Suddenly everyone in the world loses consciousness for two minutes. Planes fall from the sky, there are millions of car crashes, millions die. And when everyone comes round they have had a glimpse of their life in the future.
When it awakes the world must live with the knowledge of what is to come.
Some saw themselves in new relationships, some saw exciting new technologies, some saw the stuff of nightmares. Some, young and old alike, saw nothing at all . . .
A desperate search to find out what has happened begins. Does the mosaic of visions offer a clue?
What did you see?
As it says on the cover, Flashforward is the basis of the new TV series that hit screens last year. While I’ve not watched it, when this popped through the door I couldn’t help but want to read it. The premise is interesting – a worldwide event that causes Earth’s population to black out for two minutes which in turn gives them a glimpse of their future. My first thought was: cool! But then my mind turned to how this could make a good story. Would it just be a bunch of ideas? A novel full of smaller stories? Or what if it could give a story that you want to read about, something that needs a conclusion? To be honest, Flashforward is all of these combined and much more than I got a lot more than I thought out of it.
I guess the best place to start is with the visions that the human race have of the future, or rather two minutes in 2040. This all happens just as the large hadron collider is turned on for the first time (and is naturally the main suspect for those working there that know this), and because of the mass blackout millions of people die. Some people see great things for themselves, others not so much. But the focus of the story settles on the team working at the LHC and their visions. While Lloyd and Michiko are in a relationship, they both see different things, and Theo is among those that don’t have a vision at all – those that are presumed dead at the time.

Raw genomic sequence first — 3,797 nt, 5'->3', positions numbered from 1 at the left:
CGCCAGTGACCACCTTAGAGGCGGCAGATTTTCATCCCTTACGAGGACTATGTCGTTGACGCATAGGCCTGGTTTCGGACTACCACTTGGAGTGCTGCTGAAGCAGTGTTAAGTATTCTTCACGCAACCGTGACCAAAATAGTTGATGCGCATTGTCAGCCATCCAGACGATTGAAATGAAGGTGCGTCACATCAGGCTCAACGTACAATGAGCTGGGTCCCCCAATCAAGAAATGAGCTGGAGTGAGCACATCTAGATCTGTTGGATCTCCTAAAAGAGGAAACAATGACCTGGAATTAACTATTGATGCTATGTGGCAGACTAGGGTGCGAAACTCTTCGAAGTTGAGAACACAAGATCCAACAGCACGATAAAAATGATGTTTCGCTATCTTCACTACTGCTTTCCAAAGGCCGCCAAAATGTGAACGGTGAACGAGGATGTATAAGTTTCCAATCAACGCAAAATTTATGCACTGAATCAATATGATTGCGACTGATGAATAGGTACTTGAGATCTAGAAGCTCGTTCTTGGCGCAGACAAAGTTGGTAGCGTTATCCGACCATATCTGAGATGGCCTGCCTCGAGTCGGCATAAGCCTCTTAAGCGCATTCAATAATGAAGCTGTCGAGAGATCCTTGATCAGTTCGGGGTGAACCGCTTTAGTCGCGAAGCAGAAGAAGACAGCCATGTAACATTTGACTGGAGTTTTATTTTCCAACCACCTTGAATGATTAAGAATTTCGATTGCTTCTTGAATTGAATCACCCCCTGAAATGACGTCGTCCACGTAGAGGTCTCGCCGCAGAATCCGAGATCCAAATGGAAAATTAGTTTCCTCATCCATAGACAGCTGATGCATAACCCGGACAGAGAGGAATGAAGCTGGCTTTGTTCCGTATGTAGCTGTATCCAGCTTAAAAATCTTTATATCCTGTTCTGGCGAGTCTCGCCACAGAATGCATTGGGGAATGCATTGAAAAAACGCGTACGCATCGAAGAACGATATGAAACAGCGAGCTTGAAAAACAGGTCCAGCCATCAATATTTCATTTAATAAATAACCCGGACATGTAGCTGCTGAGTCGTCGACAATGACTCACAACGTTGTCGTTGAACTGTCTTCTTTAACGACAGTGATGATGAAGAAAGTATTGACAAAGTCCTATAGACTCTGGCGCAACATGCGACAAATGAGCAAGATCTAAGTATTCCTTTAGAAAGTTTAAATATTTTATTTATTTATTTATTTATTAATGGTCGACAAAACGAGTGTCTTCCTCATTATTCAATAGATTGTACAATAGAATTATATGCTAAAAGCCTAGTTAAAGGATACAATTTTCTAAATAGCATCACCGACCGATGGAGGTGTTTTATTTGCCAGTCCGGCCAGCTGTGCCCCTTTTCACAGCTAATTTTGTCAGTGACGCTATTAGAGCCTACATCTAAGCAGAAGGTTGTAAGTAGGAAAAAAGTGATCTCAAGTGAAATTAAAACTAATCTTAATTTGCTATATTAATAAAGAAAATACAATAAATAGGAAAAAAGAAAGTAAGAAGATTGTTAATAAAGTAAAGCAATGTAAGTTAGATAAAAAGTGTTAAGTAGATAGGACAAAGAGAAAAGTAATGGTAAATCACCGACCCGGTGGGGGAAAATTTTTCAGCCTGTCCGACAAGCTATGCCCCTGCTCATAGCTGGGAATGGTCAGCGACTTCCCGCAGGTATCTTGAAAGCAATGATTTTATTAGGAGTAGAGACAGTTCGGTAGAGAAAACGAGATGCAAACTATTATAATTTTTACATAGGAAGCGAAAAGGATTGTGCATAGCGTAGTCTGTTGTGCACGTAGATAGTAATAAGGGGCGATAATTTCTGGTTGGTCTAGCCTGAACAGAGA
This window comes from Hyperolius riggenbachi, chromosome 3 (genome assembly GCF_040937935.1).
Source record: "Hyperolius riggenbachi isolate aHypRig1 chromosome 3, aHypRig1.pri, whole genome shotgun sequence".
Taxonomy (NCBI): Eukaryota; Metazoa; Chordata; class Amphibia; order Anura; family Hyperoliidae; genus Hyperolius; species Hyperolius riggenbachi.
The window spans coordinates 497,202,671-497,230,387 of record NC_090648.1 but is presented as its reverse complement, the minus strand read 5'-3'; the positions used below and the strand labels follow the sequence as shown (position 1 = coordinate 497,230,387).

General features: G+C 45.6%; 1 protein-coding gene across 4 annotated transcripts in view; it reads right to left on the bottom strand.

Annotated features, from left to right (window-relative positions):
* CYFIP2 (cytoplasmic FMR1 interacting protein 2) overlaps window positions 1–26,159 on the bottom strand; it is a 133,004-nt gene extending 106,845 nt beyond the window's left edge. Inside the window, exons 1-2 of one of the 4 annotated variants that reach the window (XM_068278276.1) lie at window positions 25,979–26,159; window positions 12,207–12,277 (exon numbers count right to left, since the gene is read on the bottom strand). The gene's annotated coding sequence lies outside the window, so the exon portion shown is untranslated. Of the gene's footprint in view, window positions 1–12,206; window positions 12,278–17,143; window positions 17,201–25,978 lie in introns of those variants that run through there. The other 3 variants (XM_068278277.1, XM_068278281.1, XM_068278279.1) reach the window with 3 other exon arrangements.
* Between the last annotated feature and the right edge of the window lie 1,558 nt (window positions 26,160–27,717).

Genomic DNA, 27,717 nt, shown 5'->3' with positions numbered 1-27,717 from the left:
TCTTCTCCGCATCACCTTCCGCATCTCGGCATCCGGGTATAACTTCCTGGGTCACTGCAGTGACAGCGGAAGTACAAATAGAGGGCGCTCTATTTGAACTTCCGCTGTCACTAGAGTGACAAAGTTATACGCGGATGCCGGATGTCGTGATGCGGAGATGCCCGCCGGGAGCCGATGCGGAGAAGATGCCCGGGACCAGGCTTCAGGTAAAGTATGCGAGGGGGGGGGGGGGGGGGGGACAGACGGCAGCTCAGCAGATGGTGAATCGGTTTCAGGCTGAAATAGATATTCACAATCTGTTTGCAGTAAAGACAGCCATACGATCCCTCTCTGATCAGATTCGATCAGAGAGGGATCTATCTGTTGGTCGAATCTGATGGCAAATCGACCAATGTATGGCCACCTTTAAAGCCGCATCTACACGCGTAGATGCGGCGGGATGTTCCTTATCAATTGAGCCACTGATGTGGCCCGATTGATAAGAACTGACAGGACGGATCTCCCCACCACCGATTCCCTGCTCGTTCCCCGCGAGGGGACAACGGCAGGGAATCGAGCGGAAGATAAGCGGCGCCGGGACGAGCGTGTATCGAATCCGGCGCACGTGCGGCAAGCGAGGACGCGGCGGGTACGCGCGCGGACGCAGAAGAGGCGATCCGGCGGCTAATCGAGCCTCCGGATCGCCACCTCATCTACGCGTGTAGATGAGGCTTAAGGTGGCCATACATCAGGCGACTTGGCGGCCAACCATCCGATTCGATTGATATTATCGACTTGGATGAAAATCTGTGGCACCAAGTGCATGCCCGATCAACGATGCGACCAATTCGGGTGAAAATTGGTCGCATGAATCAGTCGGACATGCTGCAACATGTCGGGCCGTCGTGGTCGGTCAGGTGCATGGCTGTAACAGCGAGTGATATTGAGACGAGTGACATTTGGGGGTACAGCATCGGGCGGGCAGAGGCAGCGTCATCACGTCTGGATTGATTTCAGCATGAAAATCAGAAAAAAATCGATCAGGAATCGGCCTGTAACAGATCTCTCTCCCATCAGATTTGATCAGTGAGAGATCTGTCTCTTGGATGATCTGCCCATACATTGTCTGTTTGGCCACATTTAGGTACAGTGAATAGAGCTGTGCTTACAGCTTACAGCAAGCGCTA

Seeing the fallout from the visions of these three gives a very good basis for the novel to play out nicely. Theo discovers that he was murdered a couple of days before the time the visions show, and this means he wants to do some digging and to find out what exactly happened to his future self. It’s at this point that the story falls squarely on its main plot – a whodunnit mystery. This isn’t all the book is about, but it gives the story that could have been a little all over the place a solid thread to follow. Lloyd and Michiko discover that they are not married in the future they see and this leads to some deep discussions about how fixed the future is.
It’s these discussions that really take the story up a notch. Robert J Sawyer has managed to give an interesting premise, been able to follow that up with a decent story and then also give some very good speculation and science to back it all up. I loved reading the sections where Lloyd, Michiko and others discussed the future, how fixed it could be, how it could change and also the general discussions on the science of the Flashforward. To be honest I wasn’t expecting such a deep look at all of these aspects, so I was very pleasantly surprised to find them here.
I will highly recommend this one to any fan of science fiction that enjoys the speculative side of it, the way an author can raise many questions in such a short space of time, and to anyone that simply enjoys a very good story. Great stuff!